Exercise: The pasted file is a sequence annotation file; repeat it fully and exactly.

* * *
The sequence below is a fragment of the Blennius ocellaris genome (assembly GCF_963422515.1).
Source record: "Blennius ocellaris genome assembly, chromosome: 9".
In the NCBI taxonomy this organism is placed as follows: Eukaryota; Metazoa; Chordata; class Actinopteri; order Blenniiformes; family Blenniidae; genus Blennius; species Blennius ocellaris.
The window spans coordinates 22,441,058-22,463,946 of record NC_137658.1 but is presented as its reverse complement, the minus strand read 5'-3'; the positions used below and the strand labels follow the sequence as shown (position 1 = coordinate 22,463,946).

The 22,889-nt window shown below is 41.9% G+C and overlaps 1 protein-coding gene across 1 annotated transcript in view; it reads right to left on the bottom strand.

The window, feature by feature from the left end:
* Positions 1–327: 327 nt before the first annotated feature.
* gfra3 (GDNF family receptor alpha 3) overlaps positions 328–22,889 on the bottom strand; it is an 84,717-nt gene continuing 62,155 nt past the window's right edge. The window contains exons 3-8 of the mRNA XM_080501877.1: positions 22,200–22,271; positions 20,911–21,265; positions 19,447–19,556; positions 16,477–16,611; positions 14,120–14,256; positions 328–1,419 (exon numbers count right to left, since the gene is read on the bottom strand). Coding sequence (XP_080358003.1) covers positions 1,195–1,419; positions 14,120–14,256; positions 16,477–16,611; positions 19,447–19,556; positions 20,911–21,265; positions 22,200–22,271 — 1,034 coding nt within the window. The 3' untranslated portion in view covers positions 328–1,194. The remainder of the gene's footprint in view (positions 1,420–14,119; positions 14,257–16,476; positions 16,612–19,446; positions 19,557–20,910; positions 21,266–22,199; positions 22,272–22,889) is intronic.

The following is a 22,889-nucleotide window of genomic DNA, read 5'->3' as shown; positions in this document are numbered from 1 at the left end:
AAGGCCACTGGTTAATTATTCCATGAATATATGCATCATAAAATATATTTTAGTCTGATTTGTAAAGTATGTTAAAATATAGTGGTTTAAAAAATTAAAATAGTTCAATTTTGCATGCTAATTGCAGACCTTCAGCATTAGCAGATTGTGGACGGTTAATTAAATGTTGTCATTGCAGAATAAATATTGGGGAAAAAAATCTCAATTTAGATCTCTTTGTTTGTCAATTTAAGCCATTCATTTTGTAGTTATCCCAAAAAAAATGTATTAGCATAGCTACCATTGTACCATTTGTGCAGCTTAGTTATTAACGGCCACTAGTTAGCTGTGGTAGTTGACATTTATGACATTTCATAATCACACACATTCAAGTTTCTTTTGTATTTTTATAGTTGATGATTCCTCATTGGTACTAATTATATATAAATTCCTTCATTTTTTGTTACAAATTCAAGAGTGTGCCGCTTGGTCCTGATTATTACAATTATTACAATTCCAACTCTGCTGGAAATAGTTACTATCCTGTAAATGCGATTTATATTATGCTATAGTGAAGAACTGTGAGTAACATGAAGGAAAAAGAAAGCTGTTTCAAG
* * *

The sequence below is a fragment of the Blennius ocellaris genome (assembly GCF_963422515.1).
Source record: "Blennius ocellaris genome assembly, chromosome: 9".
In the NCBI taxonomy this organism is placed as follows: Eukaryota; Metazoa; Chordata; class Actinopteri; order Blenniiformes; family Blenniidae; genus Blennius; species Blennius ocellaris.
The window spans coordinates 22,441,058-22,463,946 of record NC_137658.1 but is presented as its reverse complement, the minus strand read 5'-3'; the positions used below and the strand labels follow the sequence as shown (position 1 = coordinate 22,463,946).

The 22,889-nt window shown below is 41.9% G+C and overlaps 1 protein-coding gene across 1 annotated transcript in view; it reads right to left on the bottom strand.

The window, feature by feature from the left end:
* Positions 1–327: 327 nt before the first annotated feature.
* gfra3 (GDNF family receptor alpha 3) overlaps positions 328–22,889 on the bottom strand; it is an 84,717-nt gene continuing 62,155 nt past the window's right edge. The window contains exons 3-8 of the mRNA XM_080501877.1: positions 22,200–22,271; positions 20,911–21,265; positions 19,447–19,556; positions 16,477–16,611; positions 14,120–14,256; positions 328–1,419 (exon numbers count right to left, since the gene is read on the bottom strand). Coding sequence (XP_080358003.1) covers positions 1,195–1,419; positions 14,120–14,256; positions 16,477–16,611; positions 19,447–19,556; positions 20,911–21,265; positions 22,200–22,271 — 1,034 coding nt within the window. The 3' untranslated portion in view covers positions 328–1,194. The remainder of the gene's footprint in view (positions 1,420–14,119; positions 14,257–16,476; positions 16,612–19,446; positions 19,557–20,910; positions 21,266–22,199; positions 22,272–22,889) is intronic.

The following is a 22,889-nucleotide window of genomic DNA, read 5'->3' as shown; positions in this document are numbered from 1 at the left end:
AAGGCCACTGGTTAATTATTCCATGAATATATGCATCATAAAATATATTTTAGTCTGATTTGTAAAGTATGTTAAAATATAGTGGTTTAAAAAATTAAAATAGTTCAATTTTGCATGCTAATTGCAGACCTTCAGCATTAGCAGATTGTGGACGGTTAATTAAATGTTGTCATTGCAGAATAAATATTGGGGAAAAAAATCTCAATTTAGATCTCTTTGTTTGTCAATTTAAGCCATTCATTTTGTAGTTATCCCAAAAAAAATGTATTAGCATAGCTACCATTGTACCATTTGTGCAGCTTAGTTATTAACGGCCACTAGTTAGCTGTGGTAGTTGACATTTATGACATTTCATAATCACACACATTCAAGTTTCTTTTGTATTTTTATAGTTGATGATTCCTCATTGGTACTAATTATATATAAATTCCTTCATTTTTTGTTACAAATTCAAGAGTGTGCCGCTTGGTCCTGATTATTACAATTATTACAATTCCAACTCTGCTGGAAATAGTTACTATCCTGTAAATGCGATTTATATTATGCTATAGTGAAGAACTGTGAGTAACATGAAGGAAAAAGAAAGCTGTTTCAAG